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Giant, Male Mosquito

A mosquito larger than a man soars into view.

Originally Posted by Shade of the En World forums.

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Giant mosquitos, like their normal-sized kin, are a plague to all warm-blooded creatures. They can survive in nearly any environment, as long as some water is nearby.

Males of both the culex and anopheles species are nearly identical, save for slight coloration and body shape changes. The proboscises of male giant mosquitos lack stylets, and thus are unable to drain blood like the females of the species. However, their forelegs are sharply clawed, capable of drawing plenty of blood for their sustenance.

Culex giant mosquitoes dwell near urban areas, preferring the blood of humanoids, while the anopheles species prefer to prey on animals, thus preferring wilderness locales. Giant mosquitoes travel is swarms of the same species, but mixed genders. They make lairs in hollow trees, caves, or ruined or abandoned buildings. Although temperatures below freezing often kill giant mosquitoes or send them into hibernation, some species have been reported in even polar areas.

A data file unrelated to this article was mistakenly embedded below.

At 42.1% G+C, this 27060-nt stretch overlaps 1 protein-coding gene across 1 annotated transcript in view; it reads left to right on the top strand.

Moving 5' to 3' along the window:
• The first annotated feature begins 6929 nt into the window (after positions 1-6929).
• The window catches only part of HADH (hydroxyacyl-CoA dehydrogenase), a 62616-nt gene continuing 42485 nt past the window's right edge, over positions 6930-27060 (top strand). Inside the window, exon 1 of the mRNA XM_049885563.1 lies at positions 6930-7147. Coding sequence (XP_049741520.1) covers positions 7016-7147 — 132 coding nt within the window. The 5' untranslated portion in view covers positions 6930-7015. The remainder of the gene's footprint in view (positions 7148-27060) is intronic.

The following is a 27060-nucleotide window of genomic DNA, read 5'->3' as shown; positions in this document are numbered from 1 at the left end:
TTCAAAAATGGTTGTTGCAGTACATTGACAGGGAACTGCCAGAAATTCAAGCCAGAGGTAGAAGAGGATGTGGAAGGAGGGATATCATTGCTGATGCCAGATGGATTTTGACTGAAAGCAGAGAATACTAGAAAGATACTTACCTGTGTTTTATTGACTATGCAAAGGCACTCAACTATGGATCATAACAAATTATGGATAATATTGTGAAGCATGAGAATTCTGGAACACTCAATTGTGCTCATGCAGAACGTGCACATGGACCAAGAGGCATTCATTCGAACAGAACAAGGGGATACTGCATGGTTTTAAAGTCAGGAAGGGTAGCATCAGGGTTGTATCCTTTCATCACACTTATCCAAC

A male giant mosquito is 7 feet long and weighs 10 to 15 pounds. It lives about one month on average.

Mosquito, Giant, Male
Medium vermin
Hit Dice 6d8 (27 hp)
Initiative +2
20 ft. (4 squares), Fly 40 ft. (good)
Armor Class
15 (+2 Dexterity, +3 natural), touch 12, flat-footed 13
Base Attack/Grapple
Attack Claw +4 melee (1d4)
Full Attack 2 claws +4 melee (1d4)
Space/Reach 5 ft./5 ft.
Special Attacks
Special Qualities Darkvision 60 ft., vermin traits
Saves Fort +5, Ref +4, Will +2
Abilities Strength 10, Dexterity 15, Constitution 11, Intelligence -, Wisdom 11, Charisma 2
Environment Any land
Organization Solitary or swarm (2-24 plus 2-20 females)
Challenge Rating 3
Treasure None
Alignment Always neutral
Advancement 7-10 HD (Medium), 11-15 HD (Large)
Level Adjustment


Male giant mosquitos simply attack with two sharp claws, vigorously defending females of their swarm. Male giant mosquitos fight to the death in defense of their swarm.

Originally appeared in Polyhedron Magazine #67 (1992).

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